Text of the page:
Immediately before the Brussels EU summit the German Foreign Minister Joschka Fischer, at his meeting with the US Secretary of State Condoleezza Rice in Washington, in the context of references to a permanent seat on the Security Council for Germany, heard that "the only country for which the United States has announced unequivocal support for such a seat is Japan". She stressed the US primary interest in the reform of the UN which would include the Organization’s budget and overall management, the UN Commission on Human Rights, the establishment of a UN peace-building commission and a democracy fund, as well as the adoption of an all-embracing convention on terrorism, while the matter of expansion of the Security Council was viewed in the context of that broad reform. That was a sufficiently clear warning to Germany that its opposition to the US intervention in Iraq had not been forgotten and that the possible US support to Germany’s candidacy would crucially depend on its attitude towards the US priorities for UN reforms.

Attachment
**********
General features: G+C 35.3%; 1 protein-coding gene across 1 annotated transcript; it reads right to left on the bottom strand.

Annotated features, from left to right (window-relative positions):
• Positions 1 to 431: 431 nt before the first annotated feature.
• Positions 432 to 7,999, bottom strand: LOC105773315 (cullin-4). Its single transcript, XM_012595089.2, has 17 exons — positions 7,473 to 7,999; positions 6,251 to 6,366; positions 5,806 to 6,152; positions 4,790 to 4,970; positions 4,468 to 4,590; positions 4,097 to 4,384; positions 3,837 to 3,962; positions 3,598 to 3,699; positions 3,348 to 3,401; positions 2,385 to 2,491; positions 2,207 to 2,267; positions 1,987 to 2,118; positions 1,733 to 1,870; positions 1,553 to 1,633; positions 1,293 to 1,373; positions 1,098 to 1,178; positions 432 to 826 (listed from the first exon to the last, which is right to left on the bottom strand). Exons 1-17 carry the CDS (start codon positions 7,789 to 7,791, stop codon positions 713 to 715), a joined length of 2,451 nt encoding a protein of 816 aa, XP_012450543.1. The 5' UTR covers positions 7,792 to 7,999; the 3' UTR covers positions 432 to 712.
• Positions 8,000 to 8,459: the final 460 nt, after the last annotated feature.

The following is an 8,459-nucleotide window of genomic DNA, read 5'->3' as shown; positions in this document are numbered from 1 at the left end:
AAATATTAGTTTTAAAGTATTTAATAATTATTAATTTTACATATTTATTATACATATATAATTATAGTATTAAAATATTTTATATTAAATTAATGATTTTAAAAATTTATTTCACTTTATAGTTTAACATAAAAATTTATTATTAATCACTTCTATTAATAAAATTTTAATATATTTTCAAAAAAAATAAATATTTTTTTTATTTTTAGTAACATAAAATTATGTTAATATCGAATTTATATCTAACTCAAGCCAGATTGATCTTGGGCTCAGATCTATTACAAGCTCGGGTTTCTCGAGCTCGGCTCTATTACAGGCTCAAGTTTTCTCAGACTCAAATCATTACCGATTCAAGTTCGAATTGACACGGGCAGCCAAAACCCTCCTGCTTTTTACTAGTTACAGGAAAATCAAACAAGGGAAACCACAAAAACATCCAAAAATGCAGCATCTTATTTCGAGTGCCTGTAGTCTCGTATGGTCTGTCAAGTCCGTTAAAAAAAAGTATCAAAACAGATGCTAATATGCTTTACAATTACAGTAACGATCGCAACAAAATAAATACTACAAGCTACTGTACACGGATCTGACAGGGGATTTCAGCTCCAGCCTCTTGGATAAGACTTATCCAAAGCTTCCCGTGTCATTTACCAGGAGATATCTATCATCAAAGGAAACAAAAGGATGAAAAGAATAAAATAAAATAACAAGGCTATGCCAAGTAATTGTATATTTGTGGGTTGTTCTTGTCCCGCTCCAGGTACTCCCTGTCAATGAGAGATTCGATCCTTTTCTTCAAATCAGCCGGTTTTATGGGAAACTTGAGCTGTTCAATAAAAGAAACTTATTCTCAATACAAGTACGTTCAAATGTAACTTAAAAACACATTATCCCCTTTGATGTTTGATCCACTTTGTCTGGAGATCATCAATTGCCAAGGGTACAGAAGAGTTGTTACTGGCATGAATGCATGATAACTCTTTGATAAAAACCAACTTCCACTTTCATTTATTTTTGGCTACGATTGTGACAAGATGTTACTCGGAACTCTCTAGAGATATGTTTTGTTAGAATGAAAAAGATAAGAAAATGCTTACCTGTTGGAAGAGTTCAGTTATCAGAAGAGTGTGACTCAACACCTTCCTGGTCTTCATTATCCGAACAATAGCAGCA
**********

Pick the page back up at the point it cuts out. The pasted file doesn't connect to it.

Only two days after the debacle of the Brussels EU summit, the US President George W. Bush, at his meeting with the highest EU officials in Washington on June 20, pointed out that "..The United States continues to support a strong European Union as a partner in spreading freedom and democracy and security and prosperity throughout the world". In order to dispense with any ambiguities as to the meaning of this support, the joint statement of President Bush and the President of the EU Council, Prime Minister of Luxembourg Jean-Claude Juncker, stressed that joint organization of this very important conference for assistance to Iraq in Brussels, was a reliable signal that the western allies were overcoming the initial differences over the US invasion of that country. The above-mentioned conference was held already on June 22 in Brussels, and adopted a Declaration on Iraq including a recommendation for the up-coming donor conference to thoroughly discuss and adopt the arrangements for the relief of this country’s huge debt amounting to about 120 billion US dollars, as well as for the economic renewal, democratic reconstruction and stabilization of Iraq. It is quite clear that the previous, however justified, resistance and obstructions by EU members (primarily France and Germany) to similar American initiatives and actions for the resolution of the "Iraq crisis" can no longer be repeated.